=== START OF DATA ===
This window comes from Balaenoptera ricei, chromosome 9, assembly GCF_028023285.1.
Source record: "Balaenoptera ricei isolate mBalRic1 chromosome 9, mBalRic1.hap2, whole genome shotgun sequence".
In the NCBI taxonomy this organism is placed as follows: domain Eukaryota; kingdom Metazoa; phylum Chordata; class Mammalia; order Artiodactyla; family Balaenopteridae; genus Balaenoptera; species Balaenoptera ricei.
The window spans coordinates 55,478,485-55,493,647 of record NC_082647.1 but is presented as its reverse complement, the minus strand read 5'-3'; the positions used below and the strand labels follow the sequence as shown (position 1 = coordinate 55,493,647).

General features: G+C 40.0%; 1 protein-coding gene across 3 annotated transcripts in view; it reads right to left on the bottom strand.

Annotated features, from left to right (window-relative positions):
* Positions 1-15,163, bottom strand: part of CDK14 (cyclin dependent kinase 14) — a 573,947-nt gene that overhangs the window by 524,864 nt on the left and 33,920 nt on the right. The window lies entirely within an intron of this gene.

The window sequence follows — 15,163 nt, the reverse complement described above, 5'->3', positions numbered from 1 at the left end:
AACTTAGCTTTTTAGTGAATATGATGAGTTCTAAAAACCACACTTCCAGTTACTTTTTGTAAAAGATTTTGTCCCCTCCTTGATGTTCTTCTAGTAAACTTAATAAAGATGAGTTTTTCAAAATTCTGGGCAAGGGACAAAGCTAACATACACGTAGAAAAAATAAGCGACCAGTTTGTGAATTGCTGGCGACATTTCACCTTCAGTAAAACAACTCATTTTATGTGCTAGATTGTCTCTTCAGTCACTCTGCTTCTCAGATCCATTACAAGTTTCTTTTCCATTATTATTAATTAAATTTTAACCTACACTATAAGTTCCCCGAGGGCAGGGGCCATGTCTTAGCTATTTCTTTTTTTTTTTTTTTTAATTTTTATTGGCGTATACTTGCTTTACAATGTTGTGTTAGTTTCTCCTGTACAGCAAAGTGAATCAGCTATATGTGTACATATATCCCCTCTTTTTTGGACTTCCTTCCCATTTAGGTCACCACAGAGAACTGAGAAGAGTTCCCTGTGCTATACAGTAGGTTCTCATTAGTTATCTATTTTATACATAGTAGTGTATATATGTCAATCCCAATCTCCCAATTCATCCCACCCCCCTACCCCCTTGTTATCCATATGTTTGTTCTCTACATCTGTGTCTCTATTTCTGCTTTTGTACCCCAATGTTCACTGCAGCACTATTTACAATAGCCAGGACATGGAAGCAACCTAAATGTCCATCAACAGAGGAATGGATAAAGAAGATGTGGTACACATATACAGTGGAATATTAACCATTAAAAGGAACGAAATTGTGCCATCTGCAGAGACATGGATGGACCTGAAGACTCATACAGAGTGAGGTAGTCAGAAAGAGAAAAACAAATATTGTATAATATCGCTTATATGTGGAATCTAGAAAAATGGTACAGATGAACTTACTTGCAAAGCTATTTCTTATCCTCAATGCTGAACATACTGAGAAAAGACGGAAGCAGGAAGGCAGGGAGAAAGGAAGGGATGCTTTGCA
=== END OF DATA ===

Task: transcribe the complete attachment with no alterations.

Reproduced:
This window comes from Balaenoptera ricei, chromosome 9, assembly GCF_028023285.1.
Source record: "Balaenoptera ricei isolate mBalRic1 chromosome 9, mBalRic1.hap2, whole genome shotgun sequence".
In the NCBI taxonomy this organism is placed as follows: domain Eukaryota; kingdom Metazoa; phylum Chordata; class Mammalia; order Artiodactyla; family Balaenopteridae; genus Balaenoptera; species Balaenoptera ricei.
The window spans coordinates 55,478,485-55,493,647 of record NC_082647.1 but is presented as its reverse complement, the minus strand read 5'-3'; the positions used below and the strand labels follow the sequence as shown (position 1 = coordinate 55,493,647).

General features: G+C 40.0%; 1 protein-coding gene across 3 annotated transcripts in view; it reads right to left on the bottom strand.

Annotated features, from left to right (window-relative positions):
* Positions 1-15,163, bottom strand: part of CDK14 (cyclin dependent kinase 14) — a 573,947-nt gene that overhangs the window by 524,864 nt on the left and 33,920 nt on the right. The window lies entirely within an intron of this gene.

The window sequence follows — 15,163 nt, the reverse complement described above, 5'->3', positions numbered from 1 at the left end:
AACTTAGCTTTTTAGTGAATATGATGAGTTCTAAAAACCACACTTCCAGTTACTTTTTGTAAAAGATTTTGTCCCCTCCTTGATGTTCTTCTAGTAAACTTAATAAAGATGAGTTTTTCAAAATTCTGGGCAAGGGACAAAGCTAACATACACGTAGAAAAAATAAGCGACCAGTTTGTGAATTGCTGGCGACATTTCACCTTCAGTAAAACAACTCATTTTATGTGCTAGATTGTCTCTTCAGTCACTCTGCTTCTCAGATCCATTACAAGTTTCTTTTCCATTATTATTAATTAAATTTTAACCTACACTATAAGTTCCCCGAGGGCAGGGGCCATGTCTTAGCTATTTCTTTTTTTTTTTTTTTTAATTTTTATTGGCGTATACTTGCTTTACAATGTTGTGTTAGTTTCTCCTGTACAGCAAAGTGAATCAGCTATATGTGTACATATATCCCCTCTTTTTTGGACTTCCTTCCCATTTAGGTCACCACAGAGAACTGAGAAGAGTTCCCTGTGCTATACAGTAGGTTCTCATTAGTTATCTATTTTATACATAGTAGTGTATATATGTCAATCCCAATCTCCCAATTCATCCCACCCCCCTACCCCCTTGTTATCCATATGTTTGTTCTCTACATCTGTGTCTCTATTTCTGCTTTTGTACCCCAATGTTCACTGCAGCACTATTTACAATAGCCAGGACATGGAAGCAACCTAAATGTCCATCAACAGAGGAATGGATAAAGAAGATGTGGTACACATATACAGTGGAATATTAACCATTAAAAGGAACGAAATTGTGCCATCTGCAGAGACATGGATGGACCTGAAGACTCATACAGAGTGAGGTAGTCAGAAAGAGAAAAACAAATATTGTATAATATCGCTTATATGTGGAATCTAGAAAAATGGTACAGATGAACTTACTTGCAAAGCTATTTCTTATCCTCAATGCTGAACATACTGAGAAAAGACGGAAGCAGGAAGGCAGGGAGAAAGGAAGGGATGCTTTGCA